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Re: TICKET 259: 'treat as invalid' not defined

From: Adrien de Croy <adrien@qbik.com>
Date: Mon, 08 Nov 2010 12:02:16 +1300
Message-ID: <4CD72FF8.90702@qbik.com>
To: Adam Barth <ietf@adambarth.com>
CC: Julian Reschke <julian.reschke@gmx.de>, httpbis <ietf-http-wg@w3.org>


On 8/11/2010 10:59 a.m., Adam Barth wrote:
> On Sun, Nov 7, 2010 at 12:50 PM, Julian Reschke<julian.reschke@gmx.de>  wrote:
>> On 07.11.2010 21:32, Adam Barth wrote:
>>>> On 02.11.2010 03:56, Adam Barth wrote:
>>>>> ...
>>>>> The browser use case proceeds from the following premises.
>>>>>
>>>>> 1) Many servers send invalid messages to user agents.
>>>> No data was provided that this is indeed the case for C-D.
>>> No data was provided that this isn't the case.  Given that we see
>>> invalid message everywhere else, common sense tells us that we will
>>> see invalid messages here too.
>> In the absence of data telling me something else, I'll assume that servers
>> do sane things. I may be wrong. I just don't see why a server would *ever*
>> send two disposition types, given it's a waste of bytes and that it doesn't
>> cause the same thing to happen in different UAs.
> Why would a server ever send two Content-Types headers?  Why an HTML
> document ever mis-nest tags?  Why would a server ever send nonsense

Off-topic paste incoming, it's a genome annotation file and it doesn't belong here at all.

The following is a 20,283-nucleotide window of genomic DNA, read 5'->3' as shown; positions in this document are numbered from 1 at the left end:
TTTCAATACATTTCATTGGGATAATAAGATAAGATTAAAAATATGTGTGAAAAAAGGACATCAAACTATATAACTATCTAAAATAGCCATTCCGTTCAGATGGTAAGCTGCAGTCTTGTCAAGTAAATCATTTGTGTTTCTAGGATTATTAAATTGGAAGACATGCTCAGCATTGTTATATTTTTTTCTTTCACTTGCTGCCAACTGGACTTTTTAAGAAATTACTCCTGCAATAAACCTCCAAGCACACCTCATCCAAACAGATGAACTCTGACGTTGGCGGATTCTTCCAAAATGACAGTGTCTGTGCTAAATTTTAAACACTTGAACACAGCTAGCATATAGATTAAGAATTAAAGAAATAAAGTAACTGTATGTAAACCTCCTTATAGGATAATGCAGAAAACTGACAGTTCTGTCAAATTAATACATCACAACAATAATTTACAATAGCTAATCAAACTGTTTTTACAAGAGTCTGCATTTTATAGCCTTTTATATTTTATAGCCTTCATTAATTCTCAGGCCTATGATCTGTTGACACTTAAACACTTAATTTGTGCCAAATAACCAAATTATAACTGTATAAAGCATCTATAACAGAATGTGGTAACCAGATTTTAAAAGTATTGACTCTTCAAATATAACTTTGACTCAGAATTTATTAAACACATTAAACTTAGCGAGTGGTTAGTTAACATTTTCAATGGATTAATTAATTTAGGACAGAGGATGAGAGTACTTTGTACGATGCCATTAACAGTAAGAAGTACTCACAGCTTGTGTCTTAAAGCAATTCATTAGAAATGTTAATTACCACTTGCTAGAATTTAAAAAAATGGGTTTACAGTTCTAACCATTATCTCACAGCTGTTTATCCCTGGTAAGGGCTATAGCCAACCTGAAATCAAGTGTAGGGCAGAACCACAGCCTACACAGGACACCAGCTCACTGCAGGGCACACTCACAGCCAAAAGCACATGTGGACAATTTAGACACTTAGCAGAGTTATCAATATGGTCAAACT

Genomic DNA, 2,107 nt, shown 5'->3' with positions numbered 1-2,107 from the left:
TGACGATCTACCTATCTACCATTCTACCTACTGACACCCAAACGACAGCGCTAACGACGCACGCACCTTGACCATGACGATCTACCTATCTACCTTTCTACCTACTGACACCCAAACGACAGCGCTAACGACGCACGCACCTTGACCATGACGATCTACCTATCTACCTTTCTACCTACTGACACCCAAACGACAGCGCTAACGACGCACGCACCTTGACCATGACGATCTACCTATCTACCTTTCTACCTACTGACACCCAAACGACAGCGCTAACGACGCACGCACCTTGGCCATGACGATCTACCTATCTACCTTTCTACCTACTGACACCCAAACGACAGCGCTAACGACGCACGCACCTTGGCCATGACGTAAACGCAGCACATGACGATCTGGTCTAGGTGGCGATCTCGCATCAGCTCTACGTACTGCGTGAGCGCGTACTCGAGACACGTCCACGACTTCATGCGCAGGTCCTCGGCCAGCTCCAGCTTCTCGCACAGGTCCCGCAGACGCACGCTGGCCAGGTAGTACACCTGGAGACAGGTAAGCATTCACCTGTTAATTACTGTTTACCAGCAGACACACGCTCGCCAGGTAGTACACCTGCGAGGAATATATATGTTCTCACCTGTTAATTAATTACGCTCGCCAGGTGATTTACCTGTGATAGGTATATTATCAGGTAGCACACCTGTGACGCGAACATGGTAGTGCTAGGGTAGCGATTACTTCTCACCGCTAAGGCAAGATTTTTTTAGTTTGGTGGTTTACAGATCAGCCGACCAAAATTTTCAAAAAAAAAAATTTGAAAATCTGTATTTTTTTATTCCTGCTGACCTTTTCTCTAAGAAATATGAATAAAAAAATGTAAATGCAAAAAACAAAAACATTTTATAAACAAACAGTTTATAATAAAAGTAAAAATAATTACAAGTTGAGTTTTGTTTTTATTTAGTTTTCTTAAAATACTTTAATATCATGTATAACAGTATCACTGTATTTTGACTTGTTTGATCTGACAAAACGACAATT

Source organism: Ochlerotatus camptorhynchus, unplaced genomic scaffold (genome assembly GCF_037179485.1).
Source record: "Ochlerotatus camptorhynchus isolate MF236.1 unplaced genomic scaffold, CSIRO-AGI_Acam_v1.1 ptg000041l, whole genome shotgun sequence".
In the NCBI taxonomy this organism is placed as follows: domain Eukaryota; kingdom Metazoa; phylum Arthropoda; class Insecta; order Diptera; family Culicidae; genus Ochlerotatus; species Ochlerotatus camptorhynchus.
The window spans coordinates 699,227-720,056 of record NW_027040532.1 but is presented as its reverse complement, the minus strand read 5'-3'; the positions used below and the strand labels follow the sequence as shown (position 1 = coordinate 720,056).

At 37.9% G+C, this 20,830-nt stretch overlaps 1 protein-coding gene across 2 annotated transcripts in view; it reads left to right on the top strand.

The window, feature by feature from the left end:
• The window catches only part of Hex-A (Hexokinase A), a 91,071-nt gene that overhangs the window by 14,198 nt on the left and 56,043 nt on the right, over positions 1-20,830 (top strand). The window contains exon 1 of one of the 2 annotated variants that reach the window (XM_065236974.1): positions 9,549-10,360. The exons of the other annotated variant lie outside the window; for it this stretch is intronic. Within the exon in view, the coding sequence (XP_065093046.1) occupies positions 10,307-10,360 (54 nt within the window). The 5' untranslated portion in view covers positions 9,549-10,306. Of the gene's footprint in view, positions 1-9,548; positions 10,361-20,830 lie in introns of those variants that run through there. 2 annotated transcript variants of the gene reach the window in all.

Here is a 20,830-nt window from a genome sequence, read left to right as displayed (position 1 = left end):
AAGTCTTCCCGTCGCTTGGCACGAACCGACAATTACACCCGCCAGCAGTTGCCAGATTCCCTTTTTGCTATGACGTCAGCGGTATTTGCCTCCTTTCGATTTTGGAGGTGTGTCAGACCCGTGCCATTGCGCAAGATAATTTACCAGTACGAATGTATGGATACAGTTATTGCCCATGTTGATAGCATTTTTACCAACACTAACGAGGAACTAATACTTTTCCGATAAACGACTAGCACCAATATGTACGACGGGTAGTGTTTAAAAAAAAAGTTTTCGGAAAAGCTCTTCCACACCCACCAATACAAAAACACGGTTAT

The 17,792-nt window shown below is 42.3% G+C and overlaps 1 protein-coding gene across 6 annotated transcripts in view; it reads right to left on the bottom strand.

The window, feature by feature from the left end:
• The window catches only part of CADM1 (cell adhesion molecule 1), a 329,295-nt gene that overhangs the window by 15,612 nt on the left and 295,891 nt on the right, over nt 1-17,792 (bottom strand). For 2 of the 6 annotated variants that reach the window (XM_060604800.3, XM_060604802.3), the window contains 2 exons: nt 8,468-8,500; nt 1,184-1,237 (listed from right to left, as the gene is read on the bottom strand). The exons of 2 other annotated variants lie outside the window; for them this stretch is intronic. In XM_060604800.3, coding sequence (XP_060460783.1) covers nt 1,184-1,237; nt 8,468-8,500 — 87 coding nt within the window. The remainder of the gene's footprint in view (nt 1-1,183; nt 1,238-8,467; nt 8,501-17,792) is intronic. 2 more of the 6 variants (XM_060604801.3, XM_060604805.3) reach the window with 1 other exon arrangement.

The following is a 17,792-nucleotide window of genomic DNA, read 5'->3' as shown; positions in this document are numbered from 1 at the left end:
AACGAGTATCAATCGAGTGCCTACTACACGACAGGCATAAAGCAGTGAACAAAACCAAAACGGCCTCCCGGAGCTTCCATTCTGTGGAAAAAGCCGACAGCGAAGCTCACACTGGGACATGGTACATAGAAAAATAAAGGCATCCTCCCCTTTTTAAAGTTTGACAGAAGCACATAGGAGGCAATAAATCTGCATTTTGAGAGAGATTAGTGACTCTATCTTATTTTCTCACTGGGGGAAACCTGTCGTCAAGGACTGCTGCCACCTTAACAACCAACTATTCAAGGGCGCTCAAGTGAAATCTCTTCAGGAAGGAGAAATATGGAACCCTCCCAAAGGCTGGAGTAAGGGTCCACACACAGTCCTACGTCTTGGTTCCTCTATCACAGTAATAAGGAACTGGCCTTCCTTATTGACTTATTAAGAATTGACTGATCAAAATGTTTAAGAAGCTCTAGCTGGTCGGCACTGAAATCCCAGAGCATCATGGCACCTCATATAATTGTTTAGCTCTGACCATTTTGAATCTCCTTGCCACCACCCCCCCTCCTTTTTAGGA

> characters instead of an HTTP header?  All these things happen in
> practice because not everyone who operates servers is perfect.
>

I think we are getting way off base here.  There are probably at least 
trillions of ways in which UAs and Servers can send non-compliant messages.

I wouldn't propose modifying HTTP to cover those cases.  It doesn't make 
sense IMO for http to define a response for non-compliant behaviour 
except for it to be rejected.

Whether some software decides to second-guess intent and "recover" from 
such errors is in the end up to the developer of the software.  History 
has shown us such cures are often worse than the disease.

That's an area where security vulnerabilities have commonly crept in.  
It also provides zero incentive for broken UAs / servers / sites to 
clean up their act.  This then perpetuates the problems and makes it 
worse for everyone else for the inter-op reasons you mention.

If market share is your issue, maybe you should talk to PR about how you 
can spin breaking broken sites into a positive (which IMO it is 
generally - for security reasons).

In fact I thought we'd already thrashed out issues like this (specifying 
behaviour for behaviour that falls outside the spec) and decided we 
weren't doing that.

My 2c
Received on Sunday, 7 November 2010 23:02:55 GMT

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